BEIRUT -- The last time Lebanese security forces randomly stopped him for interrogation at a checkpoint this year, 28-year-old Khaled demanded an explanation. He had lived here as a refugee fleeing the Syrian Civil War since 2011, and he had already been detained four times. They responded with a slap to his cheek and continued their humiliating questioning.

“Why did you leave your hometown in Daraa and come here?” one officer asked, recounted Khaled -- whose real name is being withheld for security reasons -- last week over dinner with three other Syrians who also fled the war and now live in Beirut’s Christian neighborhood of Ayn al Remmaneh.

One of four people in Lebanon today is a Syrian refugee. Syria is less than two hours away from Beirut, and since the war began there four years ago, almost 2 million people have come to Lebanon. Some are living in camps near the border, while many made it to Beirut and other cities, where even those who managed to find employment face brutal discrimination stemming from economic pressure and from Syria’s four-decade history of involvement, often heavy-handed, in Lebanon’s own civil war and ongoing sectarian conflicts.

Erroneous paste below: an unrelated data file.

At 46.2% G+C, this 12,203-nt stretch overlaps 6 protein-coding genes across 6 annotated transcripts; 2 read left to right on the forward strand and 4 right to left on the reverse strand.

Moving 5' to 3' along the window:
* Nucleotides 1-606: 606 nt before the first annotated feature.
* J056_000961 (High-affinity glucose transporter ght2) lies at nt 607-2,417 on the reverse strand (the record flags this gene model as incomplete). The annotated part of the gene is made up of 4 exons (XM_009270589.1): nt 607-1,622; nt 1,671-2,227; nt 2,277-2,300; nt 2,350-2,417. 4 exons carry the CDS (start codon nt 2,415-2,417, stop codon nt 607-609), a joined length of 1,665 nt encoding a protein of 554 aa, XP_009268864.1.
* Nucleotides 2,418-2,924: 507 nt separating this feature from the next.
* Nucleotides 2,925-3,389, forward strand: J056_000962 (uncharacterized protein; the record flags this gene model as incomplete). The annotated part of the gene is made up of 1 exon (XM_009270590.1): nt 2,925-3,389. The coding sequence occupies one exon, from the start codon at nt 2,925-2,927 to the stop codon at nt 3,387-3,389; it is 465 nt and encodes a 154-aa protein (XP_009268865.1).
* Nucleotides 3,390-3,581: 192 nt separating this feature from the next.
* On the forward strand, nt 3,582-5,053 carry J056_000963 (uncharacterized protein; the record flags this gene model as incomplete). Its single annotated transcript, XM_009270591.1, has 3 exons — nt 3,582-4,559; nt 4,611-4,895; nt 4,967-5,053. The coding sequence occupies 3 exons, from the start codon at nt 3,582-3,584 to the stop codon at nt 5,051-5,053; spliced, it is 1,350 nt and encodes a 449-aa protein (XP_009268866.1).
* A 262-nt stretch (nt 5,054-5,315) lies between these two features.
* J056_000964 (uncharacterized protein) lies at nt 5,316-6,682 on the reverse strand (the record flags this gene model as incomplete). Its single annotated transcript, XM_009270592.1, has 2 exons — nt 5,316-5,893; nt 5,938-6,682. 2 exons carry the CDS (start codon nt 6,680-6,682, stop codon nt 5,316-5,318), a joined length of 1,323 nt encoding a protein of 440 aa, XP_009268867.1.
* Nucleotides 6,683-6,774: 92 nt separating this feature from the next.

Many Syrians are regarded as second-class people in Beirut, regardless of their citizenship of financial status. As such, they are frequently subjected to arbitrary interrogations by Lebanese security officials and nationality-based discrimination by average citizens.

Their sheer numbers are instilling in many Lebanese the fear that Syrians are taking over.

“Refugees? I don’t know about them,” said a waiter at Coop D’Etat, a rooftop bar in the bohemian neighborhood of Gemayzeh. But then he came back to the table and added, “By the way, Lebanese people are refugees in this country now.”

“Any Lebanese person can beat you up just for being Syrian,” said Safwan Khatib, a refugee from Homs who now runs the media office of an independent Syrian refugee human-rights group.

It wasn’t always this way. Syrians fleeing the war used to be more welcome, but then the war dragged on -- and the flow of refugees became a flood.